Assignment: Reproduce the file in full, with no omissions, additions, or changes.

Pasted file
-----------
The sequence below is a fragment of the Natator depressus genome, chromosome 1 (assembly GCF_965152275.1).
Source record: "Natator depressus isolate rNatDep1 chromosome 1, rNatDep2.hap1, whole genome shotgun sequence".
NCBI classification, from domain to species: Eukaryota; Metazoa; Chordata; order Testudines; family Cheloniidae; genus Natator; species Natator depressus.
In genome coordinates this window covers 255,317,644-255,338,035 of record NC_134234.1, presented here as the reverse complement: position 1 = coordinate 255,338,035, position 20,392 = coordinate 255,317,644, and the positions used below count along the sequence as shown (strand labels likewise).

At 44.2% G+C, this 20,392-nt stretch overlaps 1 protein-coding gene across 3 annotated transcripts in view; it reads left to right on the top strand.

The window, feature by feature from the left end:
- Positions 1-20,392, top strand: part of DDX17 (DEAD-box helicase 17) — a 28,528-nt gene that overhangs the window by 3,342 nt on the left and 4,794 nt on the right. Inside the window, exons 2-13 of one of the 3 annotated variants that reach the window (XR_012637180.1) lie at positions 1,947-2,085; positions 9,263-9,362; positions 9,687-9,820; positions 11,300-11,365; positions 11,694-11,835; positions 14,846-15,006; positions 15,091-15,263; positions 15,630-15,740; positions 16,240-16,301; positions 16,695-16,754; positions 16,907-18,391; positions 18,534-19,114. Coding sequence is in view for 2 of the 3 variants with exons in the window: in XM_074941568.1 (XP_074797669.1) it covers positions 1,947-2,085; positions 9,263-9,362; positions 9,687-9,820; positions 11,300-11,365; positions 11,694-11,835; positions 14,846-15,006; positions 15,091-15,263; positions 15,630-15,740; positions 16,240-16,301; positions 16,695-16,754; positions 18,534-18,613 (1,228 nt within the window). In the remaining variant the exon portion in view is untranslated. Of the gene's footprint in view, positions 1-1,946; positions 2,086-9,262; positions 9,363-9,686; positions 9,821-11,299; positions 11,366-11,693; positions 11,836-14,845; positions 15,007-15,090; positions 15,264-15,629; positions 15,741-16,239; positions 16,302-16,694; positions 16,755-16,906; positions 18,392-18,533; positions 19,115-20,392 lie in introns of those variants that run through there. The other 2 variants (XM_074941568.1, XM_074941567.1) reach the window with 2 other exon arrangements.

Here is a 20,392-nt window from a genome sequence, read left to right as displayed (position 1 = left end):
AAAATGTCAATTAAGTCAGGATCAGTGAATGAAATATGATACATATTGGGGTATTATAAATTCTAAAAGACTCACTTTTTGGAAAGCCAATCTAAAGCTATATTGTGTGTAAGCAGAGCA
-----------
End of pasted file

The sequence below is a fragment of the Natator depressus genome, chromosome 1 (assembly GCF_965152275.1).
Source record: "Natator depressus isolate rNatDep1 chromosome 1, rNatDep2.hap1, whole genome shotgun sequence".
NCBI classification, from domain to species: Eukaryota; Metazoa; Chordata; order Testudines; family Cheloniidae; genus Natator; species Natator depressus.
In genome coordinates this window covers 255,317,644-255,338,035 of record NC_134234.1, presented here as the reverse complement: position 1 = coordinate 255,338,035, position 20,392 = coordinate 255,317,644, and the positions used below count along the sequence as shown (strand labels likewise).

At 44.2% G+C, this 20,392-nt stretch overlaps 1 protein-coding gene across 3 annotated transcripts in view; it reads left to right on the top strand.

The window, feature by feature from the left end:
- Positions 1-20,392, top strand: part of DDX17 (DEAD-box helicase 17) — a 28,528-nt gene that overhangs the window by 3,342 nt on the left and 4,794 nt on the right. Inside the window, exons 2-13 of one of the 3 annotated variants that reach the window (XR_012637180.1) lie at positions 1,947-2,085; positions 9,263-9,362; positions 9,687-9,820; positions 11,300-11,365; positions 11,694-11,835; positions 14,846-15,006; positions 15,091-15,263; positions 15,630-15,740; positions 16,240-16,301; positions 16,695-16,754; positions 16,907-18,391; positions 18,534-19,114. Coding sequence is in view for 2 of the 3 variants with exons in the window: in XM_074941568.1 (XP_074797669.1) it covers positions 1,947-2,085; positions 9,263-9,362; positions 9,687-9,820; positions 11,300-11,365; positions 11,694-11,835; positions 14,846-15,006; positions 15,091-15,263; positions 15,630-15,740; positions 16,240-16,301; positions 16,695-16,754; positions 18,534-18,613 (1,228 nt within the window). In the remaining variant the exon portion in view is untranslated. Of the gene's footprint in view, positions 1-1,946; positions 2,086-9,262; positions 9,363-9,686; positions 9,821-11,299; positions 11,366-11,693; positions 11,836-14,845; positions 15,007-15,090; positions 15,264-15,629; positions 15,741-16,239; positions 16,302-16,694; positions 16,755-16,906; positions 18,392-18,533; positions 19,115-20,392 lie in introns of those variants that run through there. The other 2 variants (XM_074941568.1, XM_074941567.1) reach the window with 2 other exon arrangements.

Here is a 20,392-nt window from a genome sequence, read left to right as displayed (position 1 = left end):
AAAATGTCAATTAAGTCAGGATCAGTGAATGAAATATGATACATATTGGGGTATTATAAATTCTAAAAGACTCACTTTTTGGAAAGCCAATCTAAAGCTATATTGTGTGTAAGCAGAGCA